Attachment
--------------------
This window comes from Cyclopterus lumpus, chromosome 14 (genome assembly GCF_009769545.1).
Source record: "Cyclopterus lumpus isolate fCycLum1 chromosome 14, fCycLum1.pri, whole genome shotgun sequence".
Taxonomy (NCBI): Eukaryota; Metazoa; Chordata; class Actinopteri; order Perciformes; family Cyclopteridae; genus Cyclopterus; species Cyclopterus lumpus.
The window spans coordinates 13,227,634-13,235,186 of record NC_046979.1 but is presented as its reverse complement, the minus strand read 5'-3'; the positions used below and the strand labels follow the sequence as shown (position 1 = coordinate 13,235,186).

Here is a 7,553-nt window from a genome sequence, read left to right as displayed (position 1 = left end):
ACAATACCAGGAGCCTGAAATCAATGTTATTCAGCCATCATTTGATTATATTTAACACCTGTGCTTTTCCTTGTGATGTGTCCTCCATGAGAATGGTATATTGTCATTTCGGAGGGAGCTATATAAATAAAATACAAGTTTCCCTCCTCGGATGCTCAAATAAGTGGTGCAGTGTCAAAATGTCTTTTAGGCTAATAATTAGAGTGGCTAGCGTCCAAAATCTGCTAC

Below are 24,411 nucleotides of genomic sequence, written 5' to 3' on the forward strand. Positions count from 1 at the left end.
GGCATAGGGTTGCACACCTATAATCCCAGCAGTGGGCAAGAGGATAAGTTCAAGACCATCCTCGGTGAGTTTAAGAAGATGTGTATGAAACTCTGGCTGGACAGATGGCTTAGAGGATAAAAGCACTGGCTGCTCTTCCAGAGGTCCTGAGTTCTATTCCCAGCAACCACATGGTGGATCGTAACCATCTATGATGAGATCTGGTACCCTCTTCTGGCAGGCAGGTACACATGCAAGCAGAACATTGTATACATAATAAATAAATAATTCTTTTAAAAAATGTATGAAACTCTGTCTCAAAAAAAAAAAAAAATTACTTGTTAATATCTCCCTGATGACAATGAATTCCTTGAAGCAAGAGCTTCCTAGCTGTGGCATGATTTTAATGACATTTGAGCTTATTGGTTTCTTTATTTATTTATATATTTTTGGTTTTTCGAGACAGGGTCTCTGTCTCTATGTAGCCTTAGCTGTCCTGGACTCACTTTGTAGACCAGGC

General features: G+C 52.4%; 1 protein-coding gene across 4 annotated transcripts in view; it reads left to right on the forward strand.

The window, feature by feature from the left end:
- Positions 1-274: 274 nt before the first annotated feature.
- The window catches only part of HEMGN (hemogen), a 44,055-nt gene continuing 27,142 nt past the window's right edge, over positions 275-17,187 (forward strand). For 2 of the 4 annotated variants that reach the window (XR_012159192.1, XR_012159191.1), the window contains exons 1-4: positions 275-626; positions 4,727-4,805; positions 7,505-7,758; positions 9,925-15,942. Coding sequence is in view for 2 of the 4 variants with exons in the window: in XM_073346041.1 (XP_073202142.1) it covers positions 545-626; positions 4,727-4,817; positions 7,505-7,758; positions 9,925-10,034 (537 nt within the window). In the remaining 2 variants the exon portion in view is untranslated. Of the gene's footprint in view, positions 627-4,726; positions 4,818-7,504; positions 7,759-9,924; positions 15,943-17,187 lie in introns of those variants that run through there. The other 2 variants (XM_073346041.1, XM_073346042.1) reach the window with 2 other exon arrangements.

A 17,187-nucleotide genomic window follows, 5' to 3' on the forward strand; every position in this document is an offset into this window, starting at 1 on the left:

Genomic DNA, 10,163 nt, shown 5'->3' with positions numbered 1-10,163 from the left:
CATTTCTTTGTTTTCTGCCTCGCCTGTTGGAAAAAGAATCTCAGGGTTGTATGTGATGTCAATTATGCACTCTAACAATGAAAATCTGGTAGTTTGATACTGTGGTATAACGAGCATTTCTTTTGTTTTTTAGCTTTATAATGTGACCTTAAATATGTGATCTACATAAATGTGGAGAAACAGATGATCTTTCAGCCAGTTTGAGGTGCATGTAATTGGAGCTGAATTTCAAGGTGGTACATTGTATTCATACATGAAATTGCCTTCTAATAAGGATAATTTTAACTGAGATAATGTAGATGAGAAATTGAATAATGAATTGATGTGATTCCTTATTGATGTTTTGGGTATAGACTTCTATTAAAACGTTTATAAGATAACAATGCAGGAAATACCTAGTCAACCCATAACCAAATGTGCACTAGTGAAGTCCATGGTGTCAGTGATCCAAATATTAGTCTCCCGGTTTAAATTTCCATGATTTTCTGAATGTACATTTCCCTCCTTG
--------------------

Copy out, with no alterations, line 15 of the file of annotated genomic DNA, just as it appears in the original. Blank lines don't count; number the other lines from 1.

CATTTCTTTGTTTTCTGCCTCGCCTGTTGGAAAAAGAATCTCAGGGTTGTATGTGATGTCAATTATGCACTCTAACAATGAAAATCTGGTAGTTTGATACTGTGGTATAACGAGCATTTCTTTTGTTTTTTAGCTTTATAATGTGACCTTAAATATGTGATCTACATAAATGTGGAGAAACAGATGATCTTTCAGCCAGTTTGAGGTGCATGTAATTGGAGCTGAATTTCAAGGTGGTACATTGTATTCATACATGAAATTGCCTTCTAATAAGGATAATTTTAACTGAGATAATGTAGATGAGAAATTGAATAATGAATTGATGTGATTCCTTATTGATGTTTTGGGTATAGACTTCTATTAAAACGTTTATAAGATAACAATGCAGGAAATACCTAGTCAACCCATAACCAAATGTGCACTAGTGAAGTCCATGGTGTCAGTGATCCAAATATTAGTCTCCCGGTTTAAATTTCCATGATTTTCTGAATGTACATTTCCCTCCTTG